Earlier this year in the Philippines, we gathered the children in our Survivor Care and evacuated to remain safe from the eruption of a nearby volcano. Now, because of COVID-19, we’re sheltering in place in our safe homes. 2020 has been difficult because one of the most important things for children recovering from trauma is stability.
Resilience generally means the ability to bounce back or recover from trauma or difficulties. In the physical sense, resilience is the ability of a material to resume its shape, after being deformed. For the children in our care at the Love146 safe homes in the Philippines, resilience means more than that.
Whenever we were with the children in public places, people would ask, “Who are all these children? Are they siblings?” I would say, they are cousins or they are playmates, or just ignored the question. Now I have determined that Love146 children will be called “scholars” instead of “clients” as they would be called in all the other safe homes or shelters in the Philippines. The children’s eyes lit up when they heard the word “scholar.” And as I explained why “scholar” is an appropriate term for them, I thought I saw great self-worth dawning upon their faces.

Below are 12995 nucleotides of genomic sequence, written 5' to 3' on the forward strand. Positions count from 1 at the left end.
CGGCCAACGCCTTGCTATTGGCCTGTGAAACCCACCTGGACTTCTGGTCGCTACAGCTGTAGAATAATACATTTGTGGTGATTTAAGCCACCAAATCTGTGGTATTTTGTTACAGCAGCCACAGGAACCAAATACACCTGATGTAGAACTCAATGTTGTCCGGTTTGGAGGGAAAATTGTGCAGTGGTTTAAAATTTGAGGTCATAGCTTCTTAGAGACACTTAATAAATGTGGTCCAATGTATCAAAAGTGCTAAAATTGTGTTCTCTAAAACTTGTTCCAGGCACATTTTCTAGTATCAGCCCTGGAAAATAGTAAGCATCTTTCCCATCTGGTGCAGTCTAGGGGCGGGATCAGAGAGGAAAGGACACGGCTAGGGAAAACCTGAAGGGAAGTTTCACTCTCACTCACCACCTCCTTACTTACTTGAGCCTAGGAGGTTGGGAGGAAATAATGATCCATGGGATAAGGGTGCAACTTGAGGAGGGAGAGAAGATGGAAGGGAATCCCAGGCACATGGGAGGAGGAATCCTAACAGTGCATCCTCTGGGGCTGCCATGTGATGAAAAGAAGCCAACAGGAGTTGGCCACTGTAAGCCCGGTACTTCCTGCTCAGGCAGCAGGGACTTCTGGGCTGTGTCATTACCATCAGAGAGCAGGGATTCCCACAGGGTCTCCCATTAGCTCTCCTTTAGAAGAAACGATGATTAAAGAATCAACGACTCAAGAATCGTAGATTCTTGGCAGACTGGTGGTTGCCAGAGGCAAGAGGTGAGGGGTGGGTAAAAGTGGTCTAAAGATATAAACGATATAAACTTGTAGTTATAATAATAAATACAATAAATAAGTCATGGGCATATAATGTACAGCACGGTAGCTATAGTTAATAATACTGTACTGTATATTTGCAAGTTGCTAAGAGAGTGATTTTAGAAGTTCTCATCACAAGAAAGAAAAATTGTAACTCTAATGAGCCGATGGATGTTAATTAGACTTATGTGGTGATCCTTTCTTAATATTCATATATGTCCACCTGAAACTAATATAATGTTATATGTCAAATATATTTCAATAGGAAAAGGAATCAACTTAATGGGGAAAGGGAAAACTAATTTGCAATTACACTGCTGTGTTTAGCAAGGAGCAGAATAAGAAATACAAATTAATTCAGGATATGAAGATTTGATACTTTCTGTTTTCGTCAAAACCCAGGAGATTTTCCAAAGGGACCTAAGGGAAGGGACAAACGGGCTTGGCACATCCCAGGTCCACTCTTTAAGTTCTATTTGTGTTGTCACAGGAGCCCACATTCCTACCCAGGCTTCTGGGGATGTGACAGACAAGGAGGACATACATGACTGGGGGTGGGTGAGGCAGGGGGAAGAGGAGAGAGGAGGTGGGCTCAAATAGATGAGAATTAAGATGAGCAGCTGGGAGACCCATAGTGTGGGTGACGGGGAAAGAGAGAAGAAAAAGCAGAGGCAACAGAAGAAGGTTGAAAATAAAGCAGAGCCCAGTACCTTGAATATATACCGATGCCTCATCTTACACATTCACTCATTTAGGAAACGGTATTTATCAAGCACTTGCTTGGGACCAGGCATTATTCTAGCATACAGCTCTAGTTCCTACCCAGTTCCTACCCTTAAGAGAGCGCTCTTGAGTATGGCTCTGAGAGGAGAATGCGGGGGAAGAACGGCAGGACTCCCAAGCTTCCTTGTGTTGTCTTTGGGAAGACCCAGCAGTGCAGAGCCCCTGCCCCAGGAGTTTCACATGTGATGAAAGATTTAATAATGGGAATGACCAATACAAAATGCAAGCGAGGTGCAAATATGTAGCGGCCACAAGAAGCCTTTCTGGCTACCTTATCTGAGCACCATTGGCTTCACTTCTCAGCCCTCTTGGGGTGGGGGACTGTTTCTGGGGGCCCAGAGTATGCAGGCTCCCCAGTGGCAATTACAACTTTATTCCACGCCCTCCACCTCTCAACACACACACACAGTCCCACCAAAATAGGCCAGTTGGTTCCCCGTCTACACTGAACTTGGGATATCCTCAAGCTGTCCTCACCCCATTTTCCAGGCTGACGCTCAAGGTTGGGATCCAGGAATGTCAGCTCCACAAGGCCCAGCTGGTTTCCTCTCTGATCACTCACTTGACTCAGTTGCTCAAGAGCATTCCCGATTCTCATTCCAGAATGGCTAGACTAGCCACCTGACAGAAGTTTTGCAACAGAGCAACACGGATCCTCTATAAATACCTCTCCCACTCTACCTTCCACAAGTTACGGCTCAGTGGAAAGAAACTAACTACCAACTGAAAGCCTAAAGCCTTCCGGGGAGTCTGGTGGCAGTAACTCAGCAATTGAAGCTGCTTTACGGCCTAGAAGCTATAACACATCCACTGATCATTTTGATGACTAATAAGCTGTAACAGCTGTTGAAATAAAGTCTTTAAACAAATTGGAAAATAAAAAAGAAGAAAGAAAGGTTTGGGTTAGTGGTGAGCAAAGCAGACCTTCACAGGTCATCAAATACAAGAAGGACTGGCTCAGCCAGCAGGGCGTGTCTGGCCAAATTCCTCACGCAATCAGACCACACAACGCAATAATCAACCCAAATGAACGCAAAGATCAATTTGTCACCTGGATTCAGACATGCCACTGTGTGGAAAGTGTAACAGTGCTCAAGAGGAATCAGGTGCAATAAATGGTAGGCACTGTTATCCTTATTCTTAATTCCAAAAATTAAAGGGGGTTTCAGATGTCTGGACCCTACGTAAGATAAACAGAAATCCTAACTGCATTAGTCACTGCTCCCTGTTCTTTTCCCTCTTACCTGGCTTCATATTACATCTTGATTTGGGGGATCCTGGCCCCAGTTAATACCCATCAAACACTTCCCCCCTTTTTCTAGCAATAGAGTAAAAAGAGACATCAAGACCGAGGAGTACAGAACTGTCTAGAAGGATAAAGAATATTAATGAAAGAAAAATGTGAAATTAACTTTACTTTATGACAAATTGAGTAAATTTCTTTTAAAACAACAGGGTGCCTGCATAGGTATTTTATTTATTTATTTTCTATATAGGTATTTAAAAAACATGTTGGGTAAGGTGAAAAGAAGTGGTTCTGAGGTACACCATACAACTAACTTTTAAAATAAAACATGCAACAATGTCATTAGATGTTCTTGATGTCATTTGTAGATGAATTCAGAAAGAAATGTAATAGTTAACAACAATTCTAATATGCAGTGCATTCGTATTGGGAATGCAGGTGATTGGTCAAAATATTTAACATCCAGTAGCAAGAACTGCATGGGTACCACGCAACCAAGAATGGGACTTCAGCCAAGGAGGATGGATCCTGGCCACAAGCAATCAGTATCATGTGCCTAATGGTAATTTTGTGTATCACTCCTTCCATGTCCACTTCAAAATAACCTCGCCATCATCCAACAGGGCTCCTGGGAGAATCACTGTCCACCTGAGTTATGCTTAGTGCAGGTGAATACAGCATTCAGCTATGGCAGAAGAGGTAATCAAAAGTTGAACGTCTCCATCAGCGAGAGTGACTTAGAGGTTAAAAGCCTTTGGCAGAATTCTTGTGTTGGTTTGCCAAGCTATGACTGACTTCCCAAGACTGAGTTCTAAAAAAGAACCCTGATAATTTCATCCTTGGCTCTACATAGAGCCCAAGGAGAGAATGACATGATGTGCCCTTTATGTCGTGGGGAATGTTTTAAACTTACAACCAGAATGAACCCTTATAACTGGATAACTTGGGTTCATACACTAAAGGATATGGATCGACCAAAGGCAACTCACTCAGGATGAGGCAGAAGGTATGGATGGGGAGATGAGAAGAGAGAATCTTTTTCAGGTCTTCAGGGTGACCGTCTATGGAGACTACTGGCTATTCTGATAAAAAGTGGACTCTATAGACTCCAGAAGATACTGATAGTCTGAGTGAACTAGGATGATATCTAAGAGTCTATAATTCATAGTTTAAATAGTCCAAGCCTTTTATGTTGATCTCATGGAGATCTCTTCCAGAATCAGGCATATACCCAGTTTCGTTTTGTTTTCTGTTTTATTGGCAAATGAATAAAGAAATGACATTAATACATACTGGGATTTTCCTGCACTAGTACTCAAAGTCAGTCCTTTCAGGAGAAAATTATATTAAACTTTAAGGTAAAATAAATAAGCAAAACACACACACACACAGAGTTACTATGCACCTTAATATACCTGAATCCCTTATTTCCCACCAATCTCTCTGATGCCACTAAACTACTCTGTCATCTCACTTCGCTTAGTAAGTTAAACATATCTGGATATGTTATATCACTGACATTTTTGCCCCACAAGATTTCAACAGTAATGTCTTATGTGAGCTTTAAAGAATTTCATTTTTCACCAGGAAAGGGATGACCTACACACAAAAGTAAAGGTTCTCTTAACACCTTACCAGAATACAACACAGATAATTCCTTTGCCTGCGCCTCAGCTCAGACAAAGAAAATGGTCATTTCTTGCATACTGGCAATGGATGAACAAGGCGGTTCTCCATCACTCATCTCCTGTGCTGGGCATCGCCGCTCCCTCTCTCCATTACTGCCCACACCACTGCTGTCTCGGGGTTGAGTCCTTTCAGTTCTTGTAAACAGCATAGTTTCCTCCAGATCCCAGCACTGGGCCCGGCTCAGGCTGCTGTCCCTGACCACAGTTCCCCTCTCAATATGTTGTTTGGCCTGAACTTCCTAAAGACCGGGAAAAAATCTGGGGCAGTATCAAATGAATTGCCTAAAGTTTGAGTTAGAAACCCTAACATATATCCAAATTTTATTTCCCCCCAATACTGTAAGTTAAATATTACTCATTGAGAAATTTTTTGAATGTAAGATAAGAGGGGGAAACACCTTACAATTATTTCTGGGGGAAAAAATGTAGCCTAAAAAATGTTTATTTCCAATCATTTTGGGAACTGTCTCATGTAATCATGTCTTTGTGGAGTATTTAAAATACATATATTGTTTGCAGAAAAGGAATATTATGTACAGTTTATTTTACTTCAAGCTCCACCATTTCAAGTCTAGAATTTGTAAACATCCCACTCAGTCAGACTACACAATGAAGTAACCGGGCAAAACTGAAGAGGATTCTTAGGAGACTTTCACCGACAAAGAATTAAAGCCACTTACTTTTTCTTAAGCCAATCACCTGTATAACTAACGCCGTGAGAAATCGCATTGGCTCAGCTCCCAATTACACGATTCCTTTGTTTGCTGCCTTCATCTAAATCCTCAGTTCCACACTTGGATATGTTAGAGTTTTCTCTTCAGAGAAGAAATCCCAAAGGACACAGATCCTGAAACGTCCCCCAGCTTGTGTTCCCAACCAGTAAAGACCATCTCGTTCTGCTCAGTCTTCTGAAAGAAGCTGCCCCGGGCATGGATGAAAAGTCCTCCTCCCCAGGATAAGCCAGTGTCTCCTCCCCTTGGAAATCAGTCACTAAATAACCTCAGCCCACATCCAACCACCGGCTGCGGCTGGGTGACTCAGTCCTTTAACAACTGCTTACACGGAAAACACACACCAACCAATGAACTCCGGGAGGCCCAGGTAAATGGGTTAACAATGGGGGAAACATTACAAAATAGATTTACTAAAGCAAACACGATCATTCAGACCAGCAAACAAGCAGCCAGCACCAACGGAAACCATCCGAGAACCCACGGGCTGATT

A post from our Director of Asia Survivor Care: “It’s a heartbreaking sight to watch a toddler walk the path toward our home. She cannot speak, yet reveals in actions the horrors that she’s gone through…” (The content in this story may be triggering for survivors of child abuse.)